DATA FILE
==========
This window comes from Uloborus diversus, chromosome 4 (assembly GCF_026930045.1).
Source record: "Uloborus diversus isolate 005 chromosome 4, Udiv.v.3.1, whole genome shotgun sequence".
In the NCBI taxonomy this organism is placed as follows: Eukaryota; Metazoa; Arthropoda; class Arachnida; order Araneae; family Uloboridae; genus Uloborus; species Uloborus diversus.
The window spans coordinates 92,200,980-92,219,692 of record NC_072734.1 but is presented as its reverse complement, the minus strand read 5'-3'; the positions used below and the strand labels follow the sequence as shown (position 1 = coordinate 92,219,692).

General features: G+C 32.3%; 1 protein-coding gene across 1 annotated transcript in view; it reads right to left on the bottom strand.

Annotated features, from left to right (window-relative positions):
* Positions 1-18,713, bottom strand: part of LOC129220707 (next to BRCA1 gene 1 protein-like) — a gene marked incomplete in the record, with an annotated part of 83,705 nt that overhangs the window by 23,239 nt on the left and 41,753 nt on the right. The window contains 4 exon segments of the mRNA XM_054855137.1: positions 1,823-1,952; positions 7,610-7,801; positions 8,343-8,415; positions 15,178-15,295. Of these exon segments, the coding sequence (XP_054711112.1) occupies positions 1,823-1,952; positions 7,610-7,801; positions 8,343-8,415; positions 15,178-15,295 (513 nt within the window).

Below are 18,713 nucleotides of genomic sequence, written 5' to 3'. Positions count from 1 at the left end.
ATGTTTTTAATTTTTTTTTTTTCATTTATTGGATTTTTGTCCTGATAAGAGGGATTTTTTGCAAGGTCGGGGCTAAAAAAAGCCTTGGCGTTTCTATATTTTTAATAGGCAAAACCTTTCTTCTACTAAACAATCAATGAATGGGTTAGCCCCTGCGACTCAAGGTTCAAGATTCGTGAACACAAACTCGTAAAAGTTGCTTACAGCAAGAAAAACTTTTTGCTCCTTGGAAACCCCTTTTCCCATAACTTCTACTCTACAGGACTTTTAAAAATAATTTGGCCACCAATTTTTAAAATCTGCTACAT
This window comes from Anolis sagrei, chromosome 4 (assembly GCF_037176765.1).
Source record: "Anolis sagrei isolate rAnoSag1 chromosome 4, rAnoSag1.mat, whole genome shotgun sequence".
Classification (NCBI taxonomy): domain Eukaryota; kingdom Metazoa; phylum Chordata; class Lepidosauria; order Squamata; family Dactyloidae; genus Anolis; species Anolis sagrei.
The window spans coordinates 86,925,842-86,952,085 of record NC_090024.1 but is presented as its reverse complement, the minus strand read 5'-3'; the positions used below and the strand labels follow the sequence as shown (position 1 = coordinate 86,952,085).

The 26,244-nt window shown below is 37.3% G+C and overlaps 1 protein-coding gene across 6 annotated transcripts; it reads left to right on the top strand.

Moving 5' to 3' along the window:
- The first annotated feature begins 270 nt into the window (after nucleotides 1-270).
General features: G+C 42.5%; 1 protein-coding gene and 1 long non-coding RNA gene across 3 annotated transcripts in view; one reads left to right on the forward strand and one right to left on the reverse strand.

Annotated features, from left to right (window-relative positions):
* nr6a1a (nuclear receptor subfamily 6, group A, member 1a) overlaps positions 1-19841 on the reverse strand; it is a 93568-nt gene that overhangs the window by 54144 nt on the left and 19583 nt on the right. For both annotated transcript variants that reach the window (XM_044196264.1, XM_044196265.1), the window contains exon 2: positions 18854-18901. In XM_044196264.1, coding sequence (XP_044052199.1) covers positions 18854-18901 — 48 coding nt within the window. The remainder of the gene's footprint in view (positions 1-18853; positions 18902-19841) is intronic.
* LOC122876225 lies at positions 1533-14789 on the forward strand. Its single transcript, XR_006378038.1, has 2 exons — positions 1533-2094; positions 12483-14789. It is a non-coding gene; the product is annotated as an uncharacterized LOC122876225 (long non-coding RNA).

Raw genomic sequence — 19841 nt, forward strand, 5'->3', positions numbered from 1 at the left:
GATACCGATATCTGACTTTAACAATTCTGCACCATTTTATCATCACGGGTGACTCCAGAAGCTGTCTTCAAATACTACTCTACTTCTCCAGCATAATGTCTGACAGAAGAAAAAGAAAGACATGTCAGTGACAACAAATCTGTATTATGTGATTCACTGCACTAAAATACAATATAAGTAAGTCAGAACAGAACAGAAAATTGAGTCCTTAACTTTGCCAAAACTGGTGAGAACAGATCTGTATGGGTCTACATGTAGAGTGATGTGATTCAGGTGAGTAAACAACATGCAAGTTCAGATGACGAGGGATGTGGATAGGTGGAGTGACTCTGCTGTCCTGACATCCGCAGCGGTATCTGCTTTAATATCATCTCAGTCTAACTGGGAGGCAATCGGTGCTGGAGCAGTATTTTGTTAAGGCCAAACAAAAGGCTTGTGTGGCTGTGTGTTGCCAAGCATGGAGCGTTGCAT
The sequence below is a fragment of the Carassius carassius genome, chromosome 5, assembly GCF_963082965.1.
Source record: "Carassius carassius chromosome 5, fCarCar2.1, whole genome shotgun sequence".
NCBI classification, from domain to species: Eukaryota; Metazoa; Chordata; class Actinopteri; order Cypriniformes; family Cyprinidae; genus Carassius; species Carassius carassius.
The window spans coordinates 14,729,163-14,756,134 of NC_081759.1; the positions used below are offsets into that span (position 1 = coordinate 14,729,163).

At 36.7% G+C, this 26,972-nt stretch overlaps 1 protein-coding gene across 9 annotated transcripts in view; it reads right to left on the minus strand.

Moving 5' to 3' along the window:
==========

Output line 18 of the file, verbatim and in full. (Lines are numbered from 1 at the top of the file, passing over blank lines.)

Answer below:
Annotated features, from left to right (window-relative positions):